That matches the interval between their 1989 and ' />

Back so soon? It's only been four years - and one new album - since U2 last played in Auckland.

That matches the interval between their 1989 and 1993 visits. Back then, between the earthy, earnest Lovetown tour - one of the biggest this country has ever seen - and the extravagant Zoo TV shows, the band not only reinvented itself musically but reconfigured how bands of their stature played stadiums.

Tonight, 40,000 of us get to see if they've done that again.

Last year's No Line On The Horizon album (as bassist Adam Clayton tells Scott Kara here), is possibly the last in a back-to-basics trio which started with 2000's All That You Can't Leave Behind and 2004's How To Dismantle An Atomic Bomb.

It's also achieved a fraction of the sales of U2's other noughties albums, possibly due to a lack of any definitive hits.

But it's easy to imagine Horizon tracks like the stomping Get On Your Boots causing the same sort of excitement down front that earlier-generation noisy anthems did.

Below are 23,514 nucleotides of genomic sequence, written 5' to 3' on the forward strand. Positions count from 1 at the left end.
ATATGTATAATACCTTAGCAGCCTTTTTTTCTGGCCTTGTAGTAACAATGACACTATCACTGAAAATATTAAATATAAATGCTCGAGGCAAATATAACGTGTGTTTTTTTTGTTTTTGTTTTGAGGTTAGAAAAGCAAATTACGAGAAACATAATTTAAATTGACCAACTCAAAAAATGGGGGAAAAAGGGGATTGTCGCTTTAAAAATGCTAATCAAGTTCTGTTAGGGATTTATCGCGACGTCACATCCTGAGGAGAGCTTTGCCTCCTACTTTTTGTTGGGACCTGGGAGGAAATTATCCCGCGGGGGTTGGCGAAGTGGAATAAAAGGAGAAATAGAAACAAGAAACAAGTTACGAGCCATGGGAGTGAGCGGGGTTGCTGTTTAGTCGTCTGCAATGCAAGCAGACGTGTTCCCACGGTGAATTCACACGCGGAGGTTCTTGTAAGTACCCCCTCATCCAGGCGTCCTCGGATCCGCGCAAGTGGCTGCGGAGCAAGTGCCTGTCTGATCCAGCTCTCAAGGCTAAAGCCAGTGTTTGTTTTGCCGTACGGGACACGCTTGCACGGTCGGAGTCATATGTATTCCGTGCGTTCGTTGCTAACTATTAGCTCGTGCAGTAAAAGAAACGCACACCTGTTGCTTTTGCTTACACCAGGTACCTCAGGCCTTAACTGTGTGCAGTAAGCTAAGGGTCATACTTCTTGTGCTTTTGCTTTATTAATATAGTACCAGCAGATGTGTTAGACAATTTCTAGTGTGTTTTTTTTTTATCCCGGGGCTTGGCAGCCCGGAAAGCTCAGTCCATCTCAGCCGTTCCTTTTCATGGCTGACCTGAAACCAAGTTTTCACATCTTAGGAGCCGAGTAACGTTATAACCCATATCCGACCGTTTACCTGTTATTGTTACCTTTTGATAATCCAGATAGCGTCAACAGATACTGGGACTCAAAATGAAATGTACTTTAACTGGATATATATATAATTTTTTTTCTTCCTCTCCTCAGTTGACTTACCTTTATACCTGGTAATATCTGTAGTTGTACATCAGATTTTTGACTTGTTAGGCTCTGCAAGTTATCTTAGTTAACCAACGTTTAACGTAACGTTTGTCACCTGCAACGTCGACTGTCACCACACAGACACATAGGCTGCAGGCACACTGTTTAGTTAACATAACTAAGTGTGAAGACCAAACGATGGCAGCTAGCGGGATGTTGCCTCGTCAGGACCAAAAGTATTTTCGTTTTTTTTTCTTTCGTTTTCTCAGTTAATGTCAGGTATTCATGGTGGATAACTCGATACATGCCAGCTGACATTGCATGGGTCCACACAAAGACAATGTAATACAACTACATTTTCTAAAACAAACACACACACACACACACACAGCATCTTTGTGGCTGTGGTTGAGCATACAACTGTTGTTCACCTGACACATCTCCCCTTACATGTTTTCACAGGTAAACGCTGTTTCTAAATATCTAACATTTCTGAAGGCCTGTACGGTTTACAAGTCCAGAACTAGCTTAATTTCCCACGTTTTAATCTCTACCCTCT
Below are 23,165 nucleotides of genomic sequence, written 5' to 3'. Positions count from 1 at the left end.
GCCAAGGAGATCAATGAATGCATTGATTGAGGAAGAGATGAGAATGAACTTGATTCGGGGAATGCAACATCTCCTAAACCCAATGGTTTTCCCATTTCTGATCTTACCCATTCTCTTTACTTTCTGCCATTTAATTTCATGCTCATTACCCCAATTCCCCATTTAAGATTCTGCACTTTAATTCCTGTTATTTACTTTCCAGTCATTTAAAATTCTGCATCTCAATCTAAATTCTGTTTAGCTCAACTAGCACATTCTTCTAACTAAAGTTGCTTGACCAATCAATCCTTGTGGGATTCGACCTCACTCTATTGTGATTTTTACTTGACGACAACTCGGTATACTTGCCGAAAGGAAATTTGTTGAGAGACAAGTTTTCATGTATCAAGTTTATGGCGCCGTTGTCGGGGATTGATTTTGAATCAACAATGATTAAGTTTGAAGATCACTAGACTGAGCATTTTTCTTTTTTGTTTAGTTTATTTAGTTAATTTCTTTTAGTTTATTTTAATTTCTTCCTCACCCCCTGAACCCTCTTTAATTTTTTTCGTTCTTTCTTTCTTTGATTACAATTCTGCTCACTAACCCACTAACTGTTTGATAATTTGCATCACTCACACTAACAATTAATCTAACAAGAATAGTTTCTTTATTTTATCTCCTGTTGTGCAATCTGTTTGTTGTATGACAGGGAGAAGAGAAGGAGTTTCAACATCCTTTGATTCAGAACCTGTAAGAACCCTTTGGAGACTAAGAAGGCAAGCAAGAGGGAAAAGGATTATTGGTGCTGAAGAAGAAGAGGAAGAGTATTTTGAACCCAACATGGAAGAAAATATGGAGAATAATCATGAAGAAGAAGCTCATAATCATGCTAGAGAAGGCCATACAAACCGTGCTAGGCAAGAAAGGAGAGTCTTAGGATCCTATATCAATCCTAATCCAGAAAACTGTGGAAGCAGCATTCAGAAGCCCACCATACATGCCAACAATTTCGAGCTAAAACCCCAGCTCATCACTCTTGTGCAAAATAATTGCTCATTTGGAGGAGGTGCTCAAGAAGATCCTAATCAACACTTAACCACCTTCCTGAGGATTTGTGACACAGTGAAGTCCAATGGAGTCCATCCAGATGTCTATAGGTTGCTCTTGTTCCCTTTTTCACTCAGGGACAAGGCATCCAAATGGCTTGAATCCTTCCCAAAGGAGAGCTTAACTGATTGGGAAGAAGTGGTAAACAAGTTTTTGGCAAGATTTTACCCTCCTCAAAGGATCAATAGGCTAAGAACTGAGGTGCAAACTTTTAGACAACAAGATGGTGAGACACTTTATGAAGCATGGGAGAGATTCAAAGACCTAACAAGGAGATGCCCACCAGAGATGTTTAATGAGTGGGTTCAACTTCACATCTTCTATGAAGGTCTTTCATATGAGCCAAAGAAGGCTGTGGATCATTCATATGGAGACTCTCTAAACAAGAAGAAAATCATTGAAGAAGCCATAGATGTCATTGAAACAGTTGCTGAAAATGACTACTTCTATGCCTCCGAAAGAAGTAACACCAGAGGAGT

And the ballad Moment Of Surrender should have the cellphone-as-cigarette-lighter-waving brigade out in force.

So this time U2 have something to prove. But they also have a very big platform to do that from.

All the visual evidence suggests that the "Claw" stage of this 360° tour is a great leap forward from the 2006 shows, which didn't exactly lack for spectacle or whiz-bang production.

Of course, U2 and New Zealand go back a long way. Local fans were early adopters of their early albums. Then there was One Tree Hill, the song written after the 1986 death of Greg Carroll, their Kiwi stage manager.

Clayton says Auckland - and New Zealand - are still special for U2 to visit.

"The connection with Greg, and the affinity with Greg and our history with your country is strong. As well as that I think it's that kind of special bond that two island cultures have with each other. In the early years, when we were spending a lot of time touring America and Europe, when we came down to the Southern Hemisphere there was something very reassuring about landing in New Zealand. We always have fun here, we get on with the people very well - and the crowds are fantastic."

Scott Kara talks to U2's Adam Clayton
U2 in NZ: A Short History
U2 Fans: They Will Follow